Materials Science & Engineering
Oral Health Sciences
- (206) 543-0724
- ROB 327
- Genetically Engineered Materials Science & Engineering Center
- NSF-MRSEC 2004-2013 Archive
While at the University of Washington department of Materials Science & Engineering, Professor Sarikaya created the new interdisciplinary field of Molecular Biomimetics in which solid binding peptides are first selected by combinatorial mutagenesis and then designed bioinformatically or rationally mutated to have molecular recognition and self assembly characteristics so that they can be used as molecular linkers, self-assemblers and synthetizers (tiny enzymes), versatile utility in nanotechnology and nanomedicine.
Professor Sarikaya has served as reviewer of panels and proposals including NSF, NIH, DOE, ARO, DARPA, and AFOSR and journals such as Langmuir, Nature, Science, Nanoletters, Nanoscience & Nanotechnology, Nature-Mater., and J. Mater. Res.
Books, proceedings, and journal special issues he has edited include:
- Resolution in the Microscope, M. Sarikaya (Guest Ed.) Special issue of Ultramicroscopy, 47 [1-3] 1-307 (North-Holland, Amsterdam, 1992).
- Hierarchically Structured Materials, Proc. MRS Symp., Vol. 255 I. A. Aksay, E. Baer, M. Sarikaya, and D. A. Tirrell (Eds.) (Materials Research Society Fall Meeting, Boston, 1992) pp. 1-447.
- Determining Nanoscale Physical Properties of Materials by Microscopy and Spectroscopy, Proc. of Materials Research Society Symposium, Vol. 332, edited by M. Sarikaya, K. Wickramasinghe, and M. Isaacson (Materials Research Society, Pittsburgh, 1994) (approx. 700 pages).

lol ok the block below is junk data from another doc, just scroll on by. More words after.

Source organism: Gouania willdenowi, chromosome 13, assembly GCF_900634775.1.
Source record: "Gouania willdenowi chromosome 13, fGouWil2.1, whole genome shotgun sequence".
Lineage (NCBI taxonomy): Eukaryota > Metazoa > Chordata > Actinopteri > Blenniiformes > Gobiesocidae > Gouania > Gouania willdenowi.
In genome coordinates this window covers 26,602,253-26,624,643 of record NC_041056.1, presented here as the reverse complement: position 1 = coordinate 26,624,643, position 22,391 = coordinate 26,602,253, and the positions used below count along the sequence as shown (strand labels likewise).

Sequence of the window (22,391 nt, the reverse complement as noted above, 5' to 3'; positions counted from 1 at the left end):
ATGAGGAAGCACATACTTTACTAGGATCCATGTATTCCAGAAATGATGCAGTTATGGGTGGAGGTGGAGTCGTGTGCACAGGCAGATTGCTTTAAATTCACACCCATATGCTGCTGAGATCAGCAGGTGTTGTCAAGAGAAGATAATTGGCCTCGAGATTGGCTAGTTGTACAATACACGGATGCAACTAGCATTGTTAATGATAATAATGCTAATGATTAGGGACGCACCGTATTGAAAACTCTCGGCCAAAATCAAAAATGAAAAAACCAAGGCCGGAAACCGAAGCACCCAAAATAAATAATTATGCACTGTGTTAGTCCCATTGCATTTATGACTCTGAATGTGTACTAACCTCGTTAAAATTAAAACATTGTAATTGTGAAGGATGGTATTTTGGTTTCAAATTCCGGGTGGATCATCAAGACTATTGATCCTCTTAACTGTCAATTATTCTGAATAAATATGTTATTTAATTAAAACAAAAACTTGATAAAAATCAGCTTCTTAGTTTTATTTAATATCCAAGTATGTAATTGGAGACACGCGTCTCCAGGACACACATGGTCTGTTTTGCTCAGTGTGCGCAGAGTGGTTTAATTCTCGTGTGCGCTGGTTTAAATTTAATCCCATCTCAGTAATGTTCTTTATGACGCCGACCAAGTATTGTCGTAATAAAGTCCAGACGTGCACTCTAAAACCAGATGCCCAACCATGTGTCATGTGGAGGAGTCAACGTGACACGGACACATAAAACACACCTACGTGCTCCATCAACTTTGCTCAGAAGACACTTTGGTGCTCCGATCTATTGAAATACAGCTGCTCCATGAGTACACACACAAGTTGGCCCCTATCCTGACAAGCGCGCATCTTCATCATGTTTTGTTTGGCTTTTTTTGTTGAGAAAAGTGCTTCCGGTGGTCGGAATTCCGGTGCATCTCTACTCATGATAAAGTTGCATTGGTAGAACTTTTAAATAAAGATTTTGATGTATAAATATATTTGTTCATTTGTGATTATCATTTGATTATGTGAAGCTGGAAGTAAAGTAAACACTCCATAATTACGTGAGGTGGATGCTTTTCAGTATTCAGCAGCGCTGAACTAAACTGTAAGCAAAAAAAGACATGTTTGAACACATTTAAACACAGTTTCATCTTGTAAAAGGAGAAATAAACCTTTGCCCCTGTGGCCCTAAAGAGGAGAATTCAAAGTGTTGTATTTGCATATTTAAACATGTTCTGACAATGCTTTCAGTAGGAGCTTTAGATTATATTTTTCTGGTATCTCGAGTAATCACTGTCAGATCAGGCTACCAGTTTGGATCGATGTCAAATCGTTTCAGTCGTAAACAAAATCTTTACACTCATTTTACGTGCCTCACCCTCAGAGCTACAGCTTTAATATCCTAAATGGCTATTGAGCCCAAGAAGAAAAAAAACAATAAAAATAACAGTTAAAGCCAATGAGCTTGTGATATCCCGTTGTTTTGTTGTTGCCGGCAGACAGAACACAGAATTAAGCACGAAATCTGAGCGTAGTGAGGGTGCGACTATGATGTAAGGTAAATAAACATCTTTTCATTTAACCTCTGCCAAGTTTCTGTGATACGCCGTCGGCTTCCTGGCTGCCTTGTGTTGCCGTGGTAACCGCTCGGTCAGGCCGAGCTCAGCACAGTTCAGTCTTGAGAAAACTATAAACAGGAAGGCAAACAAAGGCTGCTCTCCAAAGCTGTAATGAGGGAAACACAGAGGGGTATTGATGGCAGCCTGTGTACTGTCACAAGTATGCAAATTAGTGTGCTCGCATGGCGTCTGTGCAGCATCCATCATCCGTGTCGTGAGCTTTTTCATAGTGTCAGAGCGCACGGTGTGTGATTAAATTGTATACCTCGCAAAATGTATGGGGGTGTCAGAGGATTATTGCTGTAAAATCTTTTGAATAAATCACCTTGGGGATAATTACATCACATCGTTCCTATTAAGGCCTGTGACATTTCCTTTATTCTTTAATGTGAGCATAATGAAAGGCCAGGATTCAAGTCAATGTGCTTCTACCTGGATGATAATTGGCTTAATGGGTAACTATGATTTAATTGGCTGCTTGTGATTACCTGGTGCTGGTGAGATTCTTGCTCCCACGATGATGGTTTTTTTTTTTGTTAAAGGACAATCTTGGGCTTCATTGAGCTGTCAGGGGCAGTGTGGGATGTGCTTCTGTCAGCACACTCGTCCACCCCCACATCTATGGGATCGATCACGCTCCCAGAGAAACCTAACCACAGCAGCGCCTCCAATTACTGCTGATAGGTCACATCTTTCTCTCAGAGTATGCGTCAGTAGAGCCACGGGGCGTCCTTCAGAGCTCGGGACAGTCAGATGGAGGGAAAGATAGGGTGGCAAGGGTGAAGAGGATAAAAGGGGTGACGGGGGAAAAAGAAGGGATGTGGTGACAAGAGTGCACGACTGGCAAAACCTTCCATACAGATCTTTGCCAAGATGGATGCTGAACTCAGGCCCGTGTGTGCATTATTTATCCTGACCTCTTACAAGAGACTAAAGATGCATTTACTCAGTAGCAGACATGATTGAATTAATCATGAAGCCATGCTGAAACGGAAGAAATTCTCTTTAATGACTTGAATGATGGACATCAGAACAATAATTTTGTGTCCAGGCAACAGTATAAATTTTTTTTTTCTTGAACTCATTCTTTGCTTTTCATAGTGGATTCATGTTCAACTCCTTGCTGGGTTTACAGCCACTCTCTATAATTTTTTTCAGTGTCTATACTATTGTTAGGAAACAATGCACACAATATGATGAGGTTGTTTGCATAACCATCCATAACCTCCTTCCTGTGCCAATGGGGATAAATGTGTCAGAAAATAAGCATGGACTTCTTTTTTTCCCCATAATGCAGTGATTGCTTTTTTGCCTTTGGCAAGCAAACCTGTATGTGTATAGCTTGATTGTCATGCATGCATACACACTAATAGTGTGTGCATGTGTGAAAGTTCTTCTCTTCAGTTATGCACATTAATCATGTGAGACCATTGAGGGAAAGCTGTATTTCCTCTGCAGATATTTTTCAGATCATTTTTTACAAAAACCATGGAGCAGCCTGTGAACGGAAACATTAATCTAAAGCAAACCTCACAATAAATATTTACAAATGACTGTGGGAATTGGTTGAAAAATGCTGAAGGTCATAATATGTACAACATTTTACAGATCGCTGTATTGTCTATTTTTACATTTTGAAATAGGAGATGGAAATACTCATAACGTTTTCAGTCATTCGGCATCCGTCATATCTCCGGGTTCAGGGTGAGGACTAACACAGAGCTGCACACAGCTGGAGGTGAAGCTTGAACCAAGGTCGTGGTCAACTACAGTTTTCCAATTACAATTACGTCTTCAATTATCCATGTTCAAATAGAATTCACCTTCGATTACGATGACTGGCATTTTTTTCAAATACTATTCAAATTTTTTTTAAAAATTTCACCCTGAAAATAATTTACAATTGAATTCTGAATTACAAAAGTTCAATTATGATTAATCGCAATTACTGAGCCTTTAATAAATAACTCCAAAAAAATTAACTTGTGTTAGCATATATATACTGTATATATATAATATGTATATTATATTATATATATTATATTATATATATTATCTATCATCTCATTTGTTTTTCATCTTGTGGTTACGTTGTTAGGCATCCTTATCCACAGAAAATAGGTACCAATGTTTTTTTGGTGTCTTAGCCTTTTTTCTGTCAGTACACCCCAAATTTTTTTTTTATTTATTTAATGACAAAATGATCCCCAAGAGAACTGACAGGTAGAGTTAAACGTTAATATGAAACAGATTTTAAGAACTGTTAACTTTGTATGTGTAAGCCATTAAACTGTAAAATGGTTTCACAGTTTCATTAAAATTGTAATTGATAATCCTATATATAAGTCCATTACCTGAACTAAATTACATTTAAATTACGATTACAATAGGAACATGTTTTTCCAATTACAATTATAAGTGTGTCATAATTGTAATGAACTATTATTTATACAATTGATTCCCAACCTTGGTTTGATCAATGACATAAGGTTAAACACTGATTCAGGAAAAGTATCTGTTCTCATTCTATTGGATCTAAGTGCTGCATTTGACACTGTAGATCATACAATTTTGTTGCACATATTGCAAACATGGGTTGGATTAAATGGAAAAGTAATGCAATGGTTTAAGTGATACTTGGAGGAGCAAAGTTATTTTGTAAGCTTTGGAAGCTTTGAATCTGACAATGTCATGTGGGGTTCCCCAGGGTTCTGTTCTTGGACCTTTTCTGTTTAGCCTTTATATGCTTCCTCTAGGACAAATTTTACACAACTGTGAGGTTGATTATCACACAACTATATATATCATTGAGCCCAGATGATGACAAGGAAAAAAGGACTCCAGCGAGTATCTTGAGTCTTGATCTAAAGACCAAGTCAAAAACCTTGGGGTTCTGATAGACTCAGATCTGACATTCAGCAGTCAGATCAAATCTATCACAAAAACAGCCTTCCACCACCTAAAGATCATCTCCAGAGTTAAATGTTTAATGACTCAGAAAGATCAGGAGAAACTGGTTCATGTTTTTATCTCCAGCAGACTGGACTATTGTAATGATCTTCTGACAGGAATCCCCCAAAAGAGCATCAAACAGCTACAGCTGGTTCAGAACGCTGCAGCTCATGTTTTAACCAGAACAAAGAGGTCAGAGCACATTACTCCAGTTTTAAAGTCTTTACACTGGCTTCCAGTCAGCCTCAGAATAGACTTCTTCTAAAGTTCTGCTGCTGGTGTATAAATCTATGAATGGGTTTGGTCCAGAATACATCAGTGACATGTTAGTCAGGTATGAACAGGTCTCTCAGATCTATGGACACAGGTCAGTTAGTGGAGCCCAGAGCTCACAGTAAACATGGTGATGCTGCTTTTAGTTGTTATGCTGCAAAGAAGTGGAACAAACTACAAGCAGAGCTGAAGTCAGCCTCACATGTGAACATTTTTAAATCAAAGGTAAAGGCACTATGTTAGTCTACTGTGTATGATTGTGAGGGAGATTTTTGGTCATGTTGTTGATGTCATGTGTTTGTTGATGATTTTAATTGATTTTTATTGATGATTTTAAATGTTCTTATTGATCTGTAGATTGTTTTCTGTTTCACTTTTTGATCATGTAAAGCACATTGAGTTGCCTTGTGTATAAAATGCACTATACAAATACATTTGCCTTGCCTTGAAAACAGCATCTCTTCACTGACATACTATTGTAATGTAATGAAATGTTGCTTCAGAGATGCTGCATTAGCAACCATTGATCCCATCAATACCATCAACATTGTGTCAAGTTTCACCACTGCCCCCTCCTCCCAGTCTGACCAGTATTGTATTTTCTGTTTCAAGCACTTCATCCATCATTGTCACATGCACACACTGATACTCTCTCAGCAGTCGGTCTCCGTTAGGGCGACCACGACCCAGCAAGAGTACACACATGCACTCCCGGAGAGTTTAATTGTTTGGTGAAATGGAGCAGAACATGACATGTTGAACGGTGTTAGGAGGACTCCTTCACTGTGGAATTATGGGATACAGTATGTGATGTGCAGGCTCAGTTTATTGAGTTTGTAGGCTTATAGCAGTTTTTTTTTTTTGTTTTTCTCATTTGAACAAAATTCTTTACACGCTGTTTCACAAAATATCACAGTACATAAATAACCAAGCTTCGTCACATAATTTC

- Microscopy of Self Assembled Materials and Biomimetics, Special Issue of J. Electron Microscopy Techniques and Research, 27  359-467 M. Sarikaya (Guest Ed.) (Wiley-Ross, New York, 1994).
- Biomimetics: Design and Processing of Materials by Biomimicking, M. Sarikaya and I. A. Aksay (Eds.) (American Institute of Physics, New York, 1996) (300 pages).
- Non-Conventional Concrete Technologies: Renewal of the Highway Infrastructure, National Research Council Report (National Academy Press, Washington., D.C., 1997). (ISBN 0-309-05687-X; PUBL. #: NMAB-484)
- Reducing the Logistics Burden for the Army After Next, by the AAN-Log Committee, G. E. Galloway, Jr. et al., (M. Sarikaya, member) National Research Council (National Academy Press, Washington, DC, 1999) ISBN - 0-309-06378-7. (Published - May ‘99).
- R. D. Leapman and M. Sarikaya, Guest editors, Special Issue on Towards Atomic Resolution Analysis, Micron, 30, 1-194 (Pergamon, London, U.K., 1999).
- Ph.D. in Materials Science and Eng., University of California, Berkeley, CA, 1982
- M.S. in Materials Science and Engineering, University of California, Berkeley, CA, 1979
- B.S. in Metallurgical Engineering, Middle East Technical Univ., Ankara, Turkey, 1977
- Visiting Professor, Tokyo Institute of Technology, Mar 2013
- Visiting Professor, Istanbul Technical University, 2002 – 2012
- Visiting Professor, Princeton University, Jan 1993 – Oct 1993
Molecular Biomimetics: Genome-based Materials Science and Engineering
Physical and chemical functions of organisms are carried out by a large number of proteins and peptides through predictable and self-sustaining interactions. In Nature, biomolecule-material interaction is accomplished via molecular specificity and high efficiency leading to the formation and self-assembly of controlled functional constructs, structures, tissues, and systems at all scales of dimensional hierarchy. Through evolution, Mother Nature developed molecular recognition via successive cycles of mutation and selection.